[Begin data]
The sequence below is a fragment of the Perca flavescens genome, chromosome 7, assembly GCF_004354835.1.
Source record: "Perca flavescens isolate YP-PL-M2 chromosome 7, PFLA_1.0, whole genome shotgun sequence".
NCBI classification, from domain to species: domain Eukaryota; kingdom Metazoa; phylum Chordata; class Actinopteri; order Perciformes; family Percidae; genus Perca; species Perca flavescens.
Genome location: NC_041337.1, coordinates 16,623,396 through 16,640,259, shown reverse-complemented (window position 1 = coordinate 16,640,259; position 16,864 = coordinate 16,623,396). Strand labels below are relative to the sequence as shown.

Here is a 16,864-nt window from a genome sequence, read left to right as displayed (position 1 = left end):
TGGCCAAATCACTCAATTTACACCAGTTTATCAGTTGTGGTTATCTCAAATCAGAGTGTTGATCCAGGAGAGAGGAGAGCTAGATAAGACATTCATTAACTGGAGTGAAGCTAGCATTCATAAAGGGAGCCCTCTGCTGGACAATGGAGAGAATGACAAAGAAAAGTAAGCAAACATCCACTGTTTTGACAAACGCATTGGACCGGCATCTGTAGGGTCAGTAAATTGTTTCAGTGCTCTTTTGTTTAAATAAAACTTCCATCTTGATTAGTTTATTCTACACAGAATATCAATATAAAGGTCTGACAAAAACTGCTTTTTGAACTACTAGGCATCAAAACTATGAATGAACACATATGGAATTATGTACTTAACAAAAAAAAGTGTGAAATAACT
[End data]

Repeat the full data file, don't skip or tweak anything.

The sequence below is a fragment of the Perca flavescens genome, chromosome 7, assembly GCF_004354835.1.
Source record: "Perca flavescens isolate YP-PL-M2 chromosome 7, PFLA_1.0, whole genome shotgun sequence".
NCBI classification, from domain to species: domain Eukaryota; kingdom Metazoa; phylum Chordata; class Actinopteri; order Perciformes; family Percidae; genus Perca; species Perca flavescens.
Genome location: NC_041337.1, coordinates 16,623,396 through 16,640,259, shown reverse-complemented (window position 1 = coordinate 16,640,259; position 16,864 = coordinate 16,623,396). Strand labels below are relative to the sequence as shown.

Here is a 16,864-nt window from a genome sequence, read left to right as displayed (position 1 = left end):
TGGCCAAATCACTCAATTTACACCAGTTTATCAGTTGTGGTTATCTCAAATCAGAGTGTTGATCCAGGAGAGAGGAGAGCTAGATAAGACATTCATTAACTGGAGTGAAGCTAGCATTCATAAAGGGAGCCCTCTGCTGGACAATGGAGAGAATGACAAAGAAAAGTAAGCAAACATCCACTGTTTTGACAAACGCATTGGACCGGCATCTGTAGGGTCAGTAAATTGTTTCAGTGCTCTTTTGTTTAAATAAAACTTCCATCTTGATTAGTTTATTCTACACAGAATATCAATATAAAGGTCTGACAAAAACTGCTTTTTGAACTACTAGGCATCAAAACTATGAATGAACACATATGGAATTATGTACTTAACAAAAAAAAGTGTGAAATAACT